Planning Your Overall Marketing Program¹

Planning Your Overall Marketing Program

Marketing is not just advertising. Marketing, whether advertising, public relations, promotional literature, etc., is an investment. Like any other investment you would make, money spent on marketing should generate a return. While that return could simply be greater cash flow, the best marketing plans result in higher sales and profits.

Don't simply throw money at a variety of advertising efforts; do your homework and create an overall marketing program. Follow these basic steps:

  • Identify Your Target Markets. Who are your customers? Who will you target? Who makes the decisions? Create a Customer Profile so you understand how best to reach potential customers. Then develop a Market Analysis so you can better understand the nature of your market and how to position your business within that market.
  • Evaluate the Competition. Your marketing plan must set you apart from the competition; understanding the competition is the basis for determining how to stand out. (You can't stand out from a crowd until you know where the crowd stands.) Know your Competition by gathering information about products, service, quality, price, and advertising campaigns. What does the competition do that works? What are their weaknesses? How can you create a marketing plan that highlights the advantages you offer to customers?
  • Consider your Brand. How customers perceive your business makes a dramatic impact on your sales. Your marketing program should consistently reinforce and extend your Brand. You should further that effort by developing a clear, professional Business Identity. In short, before you start to market your business, think about how you want that marketing to reflect on your business and your products and services.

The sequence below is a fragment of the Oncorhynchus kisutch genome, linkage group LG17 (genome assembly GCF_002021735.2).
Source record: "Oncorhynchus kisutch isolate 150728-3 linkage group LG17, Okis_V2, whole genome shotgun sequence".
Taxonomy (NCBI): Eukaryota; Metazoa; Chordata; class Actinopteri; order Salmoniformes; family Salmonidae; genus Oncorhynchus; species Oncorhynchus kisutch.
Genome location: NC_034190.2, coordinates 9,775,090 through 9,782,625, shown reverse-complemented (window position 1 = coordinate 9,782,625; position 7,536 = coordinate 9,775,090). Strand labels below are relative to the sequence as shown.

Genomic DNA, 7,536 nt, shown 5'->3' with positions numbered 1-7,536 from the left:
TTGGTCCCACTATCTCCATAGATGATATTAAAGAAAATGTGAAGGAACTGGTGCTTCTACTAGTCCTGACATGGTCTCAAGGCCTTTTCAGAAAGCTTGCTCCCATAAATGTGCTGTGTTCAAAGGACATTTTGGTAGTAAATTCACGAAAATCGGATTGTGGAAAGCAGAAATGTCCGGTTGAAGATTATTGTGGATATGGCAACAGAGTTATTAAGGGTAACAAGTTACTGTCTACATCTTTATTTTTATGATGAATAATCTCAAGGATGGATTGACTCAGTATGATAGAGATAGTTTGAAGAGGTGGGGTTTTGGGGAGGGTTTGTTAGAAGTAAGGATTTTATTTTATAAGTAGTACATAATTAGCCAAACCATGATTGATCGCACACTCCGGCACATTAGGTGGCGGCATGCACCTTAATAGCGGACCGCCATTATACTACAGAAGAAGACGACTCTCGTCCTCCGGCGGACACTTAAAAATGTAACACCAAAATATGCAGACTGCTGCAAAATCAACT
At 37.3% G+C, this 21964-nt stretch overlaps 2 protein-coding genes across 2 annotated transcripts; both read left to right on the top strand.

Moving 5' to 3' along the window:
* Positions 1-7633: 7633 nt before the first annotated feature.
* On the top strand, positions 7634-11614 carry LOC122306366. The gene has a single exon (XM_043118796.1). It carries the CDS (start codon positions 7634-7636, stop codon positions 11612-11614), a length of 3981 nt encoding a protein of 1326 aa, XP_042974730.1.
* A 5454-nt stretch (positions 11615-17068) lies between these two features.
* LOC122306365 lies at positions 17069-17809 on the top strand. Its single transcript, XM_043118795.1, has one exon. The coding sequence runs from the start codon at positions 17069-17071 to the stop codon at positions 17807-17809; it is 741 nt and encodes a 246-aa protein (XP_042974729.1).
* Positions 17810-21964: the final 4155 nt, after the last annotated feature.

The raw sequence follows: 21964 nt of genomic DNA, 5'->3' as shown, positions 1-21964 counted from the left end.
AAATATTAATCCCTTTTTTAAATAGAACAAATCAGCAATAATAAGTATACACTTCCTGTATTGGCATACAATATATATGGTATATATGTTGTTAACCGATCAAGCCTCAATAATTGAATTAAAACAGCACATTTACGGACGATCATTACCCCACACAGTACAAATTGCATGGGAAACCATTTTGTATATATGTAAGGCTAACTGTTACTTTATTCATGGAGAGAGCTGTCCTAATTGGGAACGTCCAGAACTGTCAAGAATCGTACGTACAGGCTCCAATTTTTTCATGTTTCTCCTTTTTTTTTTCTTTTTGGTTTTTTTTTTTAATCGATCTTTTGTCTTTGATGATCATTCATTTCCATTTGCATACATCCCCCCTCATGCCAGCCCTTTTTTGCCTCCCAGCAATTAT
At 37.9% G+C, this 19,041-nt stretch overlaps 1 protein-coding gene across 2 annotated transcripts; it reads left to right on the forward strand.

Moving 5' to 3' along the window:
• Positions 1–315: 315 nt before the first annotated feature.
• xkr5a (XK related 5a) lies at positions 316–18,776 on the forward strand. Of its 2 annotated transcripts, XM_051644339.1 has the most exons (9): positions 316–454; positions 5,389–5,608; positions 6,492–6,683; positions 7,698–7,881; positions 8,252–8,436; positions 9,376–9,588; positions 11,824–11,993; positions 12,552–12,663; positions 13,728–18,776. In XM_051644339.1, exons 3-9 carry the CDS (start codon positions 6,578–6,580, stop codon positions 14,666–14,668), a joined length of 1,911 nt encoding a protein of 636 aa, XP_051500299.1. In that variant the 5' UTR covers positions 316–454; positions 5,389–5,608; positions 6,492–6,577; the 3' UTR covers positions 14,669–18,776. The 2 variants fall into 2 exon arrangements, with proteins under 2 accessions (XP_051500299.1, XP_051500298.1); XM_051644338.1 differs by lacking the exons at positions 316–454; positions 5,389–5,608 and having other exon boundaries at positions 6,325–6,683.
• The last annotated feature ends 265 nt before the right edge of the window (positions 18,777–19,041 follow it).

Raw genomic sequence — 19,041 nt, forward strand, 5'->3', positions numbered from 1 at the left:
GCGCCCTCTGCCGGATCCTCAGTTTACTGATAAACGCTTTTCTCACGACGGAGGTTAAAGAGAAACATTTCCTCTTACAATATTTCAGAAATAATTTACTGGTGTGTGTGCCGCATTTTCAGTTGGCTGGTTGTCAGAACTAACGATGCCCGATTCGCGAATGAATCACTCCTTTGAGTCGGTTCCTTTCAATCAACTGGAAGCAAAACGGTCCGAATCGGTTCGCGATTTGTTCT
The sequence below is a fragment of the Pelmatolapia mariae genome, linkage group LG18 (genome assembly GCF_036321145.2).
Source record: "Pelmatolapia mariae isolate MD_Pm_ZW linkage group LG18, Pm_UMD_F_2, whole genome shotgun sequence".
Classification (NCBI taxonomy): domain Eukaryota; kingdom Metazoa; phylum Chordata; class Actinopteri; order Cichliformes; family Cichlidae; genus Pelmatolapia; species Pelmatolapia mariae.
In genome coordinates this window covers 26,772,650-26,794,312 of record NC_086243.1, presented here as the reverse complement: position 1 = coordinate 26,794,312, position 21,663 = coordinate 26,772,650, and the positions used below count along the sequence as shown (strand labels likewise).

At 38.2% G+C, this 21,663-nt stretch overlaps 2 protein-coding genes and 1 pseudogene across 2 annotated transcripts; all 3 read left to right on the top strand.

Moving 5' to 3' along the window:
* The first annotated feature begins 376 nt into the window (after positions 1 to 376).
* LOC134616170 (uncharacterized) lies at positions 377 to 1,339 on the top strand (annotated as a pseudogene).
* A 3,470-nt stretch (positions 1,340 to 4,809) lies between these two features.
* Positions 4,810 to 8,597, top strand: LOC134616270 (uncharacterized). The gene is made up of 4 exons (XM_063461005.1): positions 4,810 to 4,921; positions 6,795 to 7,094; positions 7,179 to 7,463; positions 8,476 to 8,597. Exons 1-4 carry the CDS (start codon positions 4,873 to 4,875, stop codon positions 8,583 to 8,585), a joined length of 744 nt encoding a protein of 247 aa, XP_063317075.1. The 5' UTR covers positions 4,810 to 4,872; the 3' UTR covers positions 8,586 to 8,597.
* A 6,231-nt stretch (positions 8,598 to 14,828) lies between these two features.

• Think Benefits. What problems do you solve? What benefits do you deliver? Customers don't think in terms of products; they think in terms of benefits and solutions. Your marketing plan should clearly identify benefits; think in terms of what customers receive instead of what you offer. That way marketing efforts like Mass Market Advertising, Building Market Awareness with Promotions, and Partnering with the Media will be more likely to pay off.
  • Think Differentiation. Your products and services must stand out from other offerings. How will you compete on a product and service level? Make sure you consider Pricing for Sales and also how to Sell More Before Customers Leave the Store.
  • Evaluate the Results. Always seek the greatest possible return on your marketing spending. Evaluate the results of each element of your marketing program. Measuring Advertising Effectiveness provides a simple way to objectively analyze your results. Don't simply throw dollars at advertising. Find out what works and constantly seek to improve your returns.

If developing an overall marketing program seems complicated or too time-consuming, it's easy to get outside help. Look for a firm that can advise you on a broad range of initiatives. Explain your objectives, share the results of your market analysis and customer profiles, and let a professional help you determine how to implement the right marketing program.